families—including becoming their sole target for abuse,
exploitative and devalued labor, and scapegoating. For those of us who
are also disabled, we must also reckon with the painful reality that
many adoptive and prospective adoptive families tell supposedly
“inspiring” stories of either how they wished for a “healthy”
child (read: non-disabled) or else how they specially saved a
“sickly” or “special needs” child via adoption. 

Worse are the stories like one I saw in an article displayed as a
kind of achievement, telling how a family was presented with one
disabled infant after another and kept sending the disabled infants
back to the orphanage until they were provided with the promised
“healthy” child. There are also the horrifying stories of Deaf
children adopted into hearing families deprived of access to Deaf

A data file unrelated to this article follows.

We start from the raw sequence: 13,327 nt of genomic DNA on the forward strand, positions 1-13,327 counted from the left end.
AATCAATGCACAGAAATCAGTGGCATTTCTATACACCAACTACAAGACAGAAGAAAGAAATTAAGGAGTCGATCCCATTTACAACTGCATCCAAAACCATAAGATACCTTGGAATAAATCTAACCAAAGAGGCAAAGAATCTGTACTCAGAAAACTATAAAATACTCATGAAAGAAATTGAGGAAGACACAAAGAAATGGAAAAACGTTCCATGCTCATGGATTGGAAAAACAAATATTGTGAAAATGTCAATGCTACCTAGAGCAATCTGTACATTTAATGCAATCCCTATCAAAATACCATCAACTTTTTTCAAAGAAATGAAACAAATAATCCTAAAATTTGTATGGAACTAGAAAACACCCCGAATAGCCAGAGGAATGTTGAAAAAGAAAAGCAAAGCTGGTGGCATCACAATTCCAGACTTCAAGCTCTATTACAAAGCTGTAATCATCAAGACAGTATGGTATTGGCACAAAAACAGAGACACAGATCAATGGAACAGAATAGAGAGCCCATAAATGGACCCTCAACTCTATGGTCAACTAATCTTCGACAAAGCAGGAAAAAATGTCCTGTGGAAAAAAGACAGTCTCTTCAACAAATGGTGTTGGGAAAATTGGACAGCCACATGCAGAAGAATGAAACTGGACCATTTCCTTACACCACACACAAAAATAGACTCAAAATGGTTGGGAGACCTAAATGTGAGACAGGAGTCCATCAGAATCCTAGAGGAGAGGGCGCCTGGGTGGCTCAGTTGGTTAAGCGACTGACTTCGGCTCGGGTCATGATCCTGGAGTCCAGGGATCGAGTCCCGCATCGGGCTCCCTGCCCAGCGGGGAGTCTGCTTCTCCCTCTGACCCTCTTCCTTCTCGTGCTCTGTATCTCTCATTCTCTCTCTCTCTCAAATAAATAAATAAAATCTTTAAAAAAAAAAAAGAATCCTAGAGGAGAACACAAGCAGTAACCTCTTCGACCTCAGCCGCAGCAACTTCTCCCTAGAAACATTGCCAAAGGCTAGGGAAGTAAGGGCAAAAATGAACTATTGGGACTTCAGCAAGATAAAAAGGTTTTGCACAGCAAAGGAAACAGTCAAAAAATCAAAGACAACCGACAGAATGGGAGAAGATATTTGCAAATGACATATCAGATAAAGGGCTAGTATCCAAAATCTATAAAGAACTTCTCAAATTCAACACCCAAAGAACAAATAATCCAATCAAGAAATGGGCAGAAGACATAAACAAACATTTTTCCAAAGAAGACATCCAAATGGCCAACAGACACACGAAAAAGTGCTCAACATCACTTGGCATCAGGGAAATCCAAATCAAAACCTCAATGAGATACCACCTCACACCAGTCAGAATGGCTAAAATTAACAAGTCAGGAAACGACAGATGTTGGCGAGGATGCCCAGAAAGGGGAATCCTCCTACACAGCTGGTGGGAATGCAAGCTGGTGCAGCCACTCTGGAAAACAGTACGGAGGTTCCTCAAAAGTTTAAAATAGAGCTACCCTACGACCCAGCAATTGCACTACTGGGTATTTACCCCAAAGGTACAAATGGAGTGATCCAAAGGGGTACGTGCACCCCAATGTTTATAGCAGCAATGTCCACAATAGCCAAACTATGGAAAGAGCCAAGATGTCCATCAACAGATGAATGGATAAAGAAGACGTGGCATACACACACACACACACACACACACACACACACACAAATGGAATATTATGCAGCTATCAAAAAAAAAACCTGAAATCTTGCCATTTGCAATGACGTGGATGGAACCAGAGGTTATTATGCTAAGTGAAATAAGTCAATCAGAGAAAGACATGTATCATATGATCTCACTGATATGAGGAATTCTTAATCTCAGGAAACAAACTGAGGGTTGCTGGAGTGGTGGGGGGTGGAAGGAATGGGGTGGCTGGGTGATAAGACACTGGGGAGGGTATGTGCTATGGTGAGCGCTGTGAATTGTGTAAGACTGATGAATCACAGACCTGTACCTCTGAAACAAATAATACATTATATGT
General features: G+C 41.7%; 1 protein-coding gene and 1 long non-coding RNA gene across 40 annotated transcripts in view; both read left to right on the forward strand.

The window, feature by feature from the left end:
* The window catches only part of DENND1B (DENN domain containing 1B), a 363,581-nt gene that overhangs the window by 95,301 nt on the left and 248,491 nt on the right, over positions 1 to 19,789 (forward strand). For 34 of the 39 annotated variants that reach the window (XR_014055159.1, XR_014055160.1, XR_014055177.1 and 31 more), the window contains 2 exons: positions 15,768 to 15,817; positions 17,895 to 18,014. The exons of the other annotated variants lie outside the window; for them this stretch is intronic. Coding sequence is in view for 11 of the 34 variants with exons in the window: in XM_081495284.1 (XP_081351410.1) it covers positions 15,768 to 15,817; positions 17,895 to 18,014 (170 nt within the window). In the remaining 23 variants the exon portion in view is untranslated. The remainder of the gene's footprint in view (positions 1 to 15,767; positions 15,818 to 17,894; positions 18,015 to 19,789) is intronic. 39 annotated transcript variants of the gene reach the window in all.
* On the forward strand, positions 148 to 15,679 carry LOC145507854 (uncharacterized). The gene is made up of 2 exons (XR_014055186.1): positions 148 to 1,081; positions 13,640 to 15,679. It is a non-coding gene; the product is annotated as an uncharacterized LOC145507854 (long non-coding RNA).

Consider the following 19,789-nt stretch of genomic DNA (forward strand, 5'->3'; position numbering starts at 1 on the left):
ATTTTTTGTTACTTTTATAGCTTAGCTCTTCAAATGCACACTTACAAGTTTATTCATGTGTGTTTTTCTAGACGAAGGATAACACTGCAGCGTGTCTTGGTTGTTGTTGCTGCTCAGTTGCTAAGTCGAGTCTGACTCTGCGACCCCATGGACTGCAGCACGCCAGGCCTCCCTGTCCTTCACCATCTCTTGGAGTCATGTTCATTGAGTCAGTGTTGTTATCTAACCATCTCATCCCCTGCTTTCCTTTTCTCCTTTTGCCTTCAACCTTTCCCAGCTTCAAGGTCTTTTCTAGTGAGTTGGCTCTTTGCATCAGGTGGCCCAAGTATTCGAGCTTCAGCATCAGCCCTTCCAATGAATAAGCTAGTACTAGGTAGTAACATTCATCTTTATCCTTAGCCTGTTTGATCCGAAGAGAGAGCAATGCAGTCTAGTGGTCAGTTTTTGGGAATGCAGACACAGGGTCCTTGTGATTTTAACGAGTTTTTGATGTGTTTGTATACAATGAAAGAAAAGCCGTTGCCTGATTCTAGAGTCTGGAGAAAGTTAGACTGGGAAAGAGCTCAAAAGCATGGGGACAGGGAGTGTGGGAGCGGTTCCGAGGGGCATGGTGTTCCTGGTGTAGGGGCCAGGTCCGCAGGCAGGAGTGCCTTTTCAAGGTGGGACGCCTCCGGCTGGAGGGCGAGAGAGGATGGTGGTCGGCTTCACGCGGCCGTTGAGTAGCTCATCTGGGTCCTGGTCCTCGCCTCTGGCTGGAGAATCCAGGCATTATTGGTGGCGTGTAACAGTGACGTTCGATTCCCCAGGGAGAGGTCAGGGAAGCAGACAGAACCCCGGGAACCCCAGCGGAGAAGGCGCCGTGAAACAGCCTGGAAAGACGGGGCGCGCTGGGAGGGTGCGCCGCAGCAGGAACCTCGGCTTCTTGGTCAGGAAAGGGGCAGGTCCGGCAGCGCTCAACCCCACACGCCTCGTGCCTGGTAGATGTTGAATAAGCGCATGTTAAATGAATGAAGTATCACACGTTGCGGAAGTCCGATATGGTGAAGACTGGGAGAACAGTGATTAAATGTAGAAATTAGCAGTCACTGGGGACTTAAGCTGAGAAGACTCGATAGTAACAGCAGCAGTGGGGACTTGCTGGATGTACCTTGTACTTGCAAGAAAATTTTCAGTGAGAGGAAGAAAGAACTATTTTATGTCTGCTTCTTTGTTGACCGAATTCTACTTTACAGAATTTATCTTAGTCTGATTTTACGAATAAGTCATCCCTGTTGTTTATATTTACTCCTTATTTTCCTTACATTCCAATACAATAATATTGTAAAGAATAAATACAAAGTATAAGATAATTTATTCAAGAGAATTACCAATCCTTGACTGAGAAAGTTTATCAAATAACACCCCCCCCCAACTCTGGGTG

culture and communities, and transgender children adopted into
families that abuse them for not sufficiently performing their
coercively assigned gender, and later abandon them a second time
through disownment. 

(And while I’m not Black and can’t speak for Black people’s
experiences, I’ve also witnessed stories
[http://www.telegraph.co.uk/women/11730987/Racial-identity-Black-woman-raised-to-believe-she-was-white.html]
of Black
[https://www.theguardian.com/lifeandstyle/2017/mar/18/my-mum-always-told-me-i-was-white-like-her-now-i-know-the-truth]
transracial adoptees
[http://mommymeansit.com/racism-in-adoption-community/] into white
families deprived of human contact—let alone full
relationships—with other Black people, and never even taught about
basic safety as Black people in an entrenched white supremacist
society, which is so incredibly dangerous and could result in literal
death.)

The extreme dehumanization and exploitation is fucking real,
especially in an industry so commodified with thinly veiled charitable